El Camino College         Astronomy  25             Stars and Galaxies and Cosmology  Course Outline              Fall  2017

Section 1060  meets 8:00 - 11:35 on Fridays in the planetarium and section 1064 meets Tues-Thurs 2-3:25.

Instructor:  Perry Hacking; Office:  Planetarium Office; (310) 660-3593 (x3245); Office Hours: Tuesdays - Thursdays 3:30-4:00; Wednesdays 5-7.     Email address: phacking@elcamino.edu

Text: Astronomy Today, by Chaisson & McMillan, 8th Edition.

Tutor:    Click here for Tutor information. 

Prerequisites: There are no prerequisites, but you should be excited about astronomy and want to learn a lot about it!  Although this is a "non-mathematical" course arithmetic and algebra skills are assumed.  See Background Topics page for a review of what I think that you should know by the end of the first week of class.  There are some sample quiz questions there also.  Common mistakes in this course include under estimating its difficulty, not reading the text, and not doing the homework.

Course Objectives: In general, the course objectives are for you to learn about and gain an appreciation for the motions in the heavens that are visible to the eye, the history of astronomy, the nature and potential of light and telescopes,  the nature of stars and their life cycle, the structure and evolution of the universe and the possibility of life on other worlds.  The official course objectives and Student Learning Outcomes (SLO) can be found at: Astronomy 25 Course Objectives.

Attendance: Attendance is MANDATORY to keep up (even the best students are very surprised  when they return after missing a class). We cover a lot of material every class.  I think that you will find the subject material amazing, and I will keep you very busy learning in class. 

Exams: A midterm and a final in-class exams will be given.  The exams will have true/false, fill-in-the-blank and essay questions. Some exams will include identifications and descriptions from slides. About 50% of the problems will be taken from the quizzes. THERE WILL BE NO MAKEUP EXAMS.

There will also be a written take-home exam that will be worth 50 points that will be assigned near the end of the semester. 

Quizzes: 5-7 quizzes will be given worth a total of 100 points. These will cover only the previous week's material. The total of the quiz scores will count as much as a test score.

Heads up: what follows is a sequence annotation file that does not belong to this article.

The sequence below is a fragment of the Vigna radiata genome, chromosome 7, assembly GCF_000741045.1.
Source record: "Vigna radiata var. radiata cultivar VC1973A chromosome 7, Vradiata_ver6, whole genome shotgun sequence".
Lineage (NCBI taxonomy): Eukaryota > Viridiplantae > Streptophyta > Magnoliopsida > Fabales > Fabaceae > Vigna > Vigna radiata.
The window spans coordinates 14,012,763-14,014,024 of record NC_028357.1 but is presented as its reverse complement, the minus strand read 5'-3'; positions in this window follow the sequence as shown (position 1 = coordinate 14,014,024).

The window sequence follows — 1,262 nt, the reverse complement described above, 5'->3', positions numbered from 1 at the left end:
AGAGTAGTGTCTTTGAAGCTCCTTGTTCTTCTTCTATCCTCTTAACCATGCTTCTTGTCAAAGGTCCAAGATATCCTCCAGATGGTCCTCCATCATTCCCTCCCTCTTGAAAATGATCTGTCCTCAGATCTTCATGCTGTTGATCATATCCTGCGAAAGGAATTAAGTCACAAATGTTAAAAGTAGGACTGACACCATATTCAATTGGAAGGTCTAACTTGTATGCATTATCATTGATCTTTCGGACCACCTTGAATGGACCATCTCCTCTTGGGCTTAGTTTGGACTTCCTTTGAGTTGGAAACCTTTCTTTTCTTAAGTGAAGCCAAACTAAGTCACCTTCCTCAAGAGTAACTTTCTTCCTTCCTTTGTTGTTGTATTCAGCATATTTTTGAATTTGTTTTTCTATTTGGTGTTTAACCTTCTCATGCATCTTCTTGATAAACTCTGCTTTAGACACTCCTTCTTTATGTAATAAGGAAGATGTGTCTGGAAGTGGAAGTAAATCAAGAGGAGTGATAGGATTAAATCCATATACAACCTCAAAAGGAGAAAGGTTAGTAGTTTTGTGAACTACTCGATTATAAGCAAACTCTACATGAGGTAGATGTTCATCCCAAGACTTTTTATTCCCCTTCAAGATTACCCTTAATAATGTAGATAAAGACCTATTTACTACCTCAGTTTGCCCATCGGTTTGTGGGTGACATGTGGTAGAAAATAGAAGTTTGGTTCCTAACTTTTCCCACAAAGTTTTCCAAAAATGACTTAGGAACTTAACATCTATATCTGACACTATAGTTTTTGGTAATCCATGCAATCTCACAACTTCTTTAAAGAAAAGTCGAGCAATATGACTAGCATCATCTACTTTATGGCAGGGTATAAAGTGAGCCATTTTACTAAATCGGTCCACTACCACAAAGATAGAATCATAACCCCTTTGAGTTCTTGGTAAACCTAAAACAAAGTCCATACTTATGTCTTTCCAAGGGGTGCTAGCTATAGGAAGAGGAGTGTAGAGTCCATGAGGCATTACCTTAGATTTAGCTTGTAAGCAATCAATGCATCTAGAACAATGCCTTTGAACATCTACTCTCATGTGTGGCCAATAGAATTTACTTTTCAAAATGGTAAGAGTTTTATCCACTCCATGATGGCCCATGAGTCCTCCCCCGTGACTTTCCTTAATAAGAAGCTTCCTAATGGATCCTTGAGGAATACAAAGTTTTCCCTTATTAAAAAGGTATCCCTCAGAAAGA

Homework: Homework assignments will be given for every chapter. They will consist of questions from the text and will usually be worth 4 points per assignment. Due dates will be set for class days, and the assignment will be due at the beginning of class (turn it in on the front left corner of the desk when you arrive, do not wait for me to call for it).  No late homework sets will be allowed. If you are going to be late or not make it to class, then you will need to arrange to get the homework to me early.  There will be a total of 50 homework points.

Extra Credit:  100 points maximum for the semester for the regular class. All extra credit is due the last class meeting of the 13th week (except for the extra credit project).  See Extra Credit Instruction Sheet for further details.

Grading: Course grade is based on the exams, project, quizzes, and extra credit. I total all of your points at the end of the semester to determine your grade. The grade scale is as follows:

each exam    for the course

90 - 100 A     360 - 400 A

80 - 89 B       320 - 359 B

65 - 79 C       260 - 319 C

50 - 64 D       200 - 259 D

Students who withdraw after September 1st will receive a permanent grade record and after November 17th will receive a letter grade based on the entire semester's requirements.

Preparation: This is a tough class. I expect at least 4 hours of studying per week from you.  It is best if you can study about 50-60 minutes per day, five days per week.  That works better than trying to cram all of your astronomy studying into one or two longer days.  Some of the concepts that you will learn are difficult to grasp at first, and you will do better if you take it in smaller pieces five days per week. 

Disabilities:  If you have a documented disability and wish to discuss academic accommodations, please contact me as soon as possible..

Advice: The only stupid questions are the ones that you don't ask. Don't be concerned with what others think. If you don't understand something, ask questions. When you get lost in a lecture, raise your hand immediately. Asking questions is a sign of intelligence.

If I see that you are not asking questions, I will randomly select questions to ask YOU!

ASK QUESTIONS.

 

Classroom Manners. Please:
  1. Turn off all cell phones. 
NO text-messaging during class.

             Subject               (Reading Assignment - note that your reading will get ahead of the lecture to begin with - I will catch up!)

Week 1  The Sky  (Chap 1).

Week 2  The scale of things, motions in the heavens (Chap 2)

Weeks 3 & 4  Seasons, Phases of Moon, eclipses.  (Chap 3.)

Week 5  History of Astronomy. Gravity,  rockets and orbits (Chap 4)

Week 6  Light.  (Chap. 5).

Week 7  Light and Telescopes (Chap 6, Chap 16). Overview of the Solar system.

Week 8  The Sun  (Chap 17) , Midterm

Week 9  Properties of stars (Chaps 18-19).

Week 10  The Birth of Stars (Chaps. 20-21)

Week 11 Stellar  Masses & Evolution (Chap 22)

Week 12 Star Clusters, Main Sequence Dating, Exotic Binary Systems (Chap 23)

Week 13 The Milky Way Galaxy (Chaps 24-25)

Week 14 Galaxy Types, Distribution, and Evolution.  (Chaps 26-27). 

Week 15 Cosmology - the Big Bang.  (Chap 28).

Week 16 Life in the Universe.  Final Exam. 

 

Last Published 8/14/17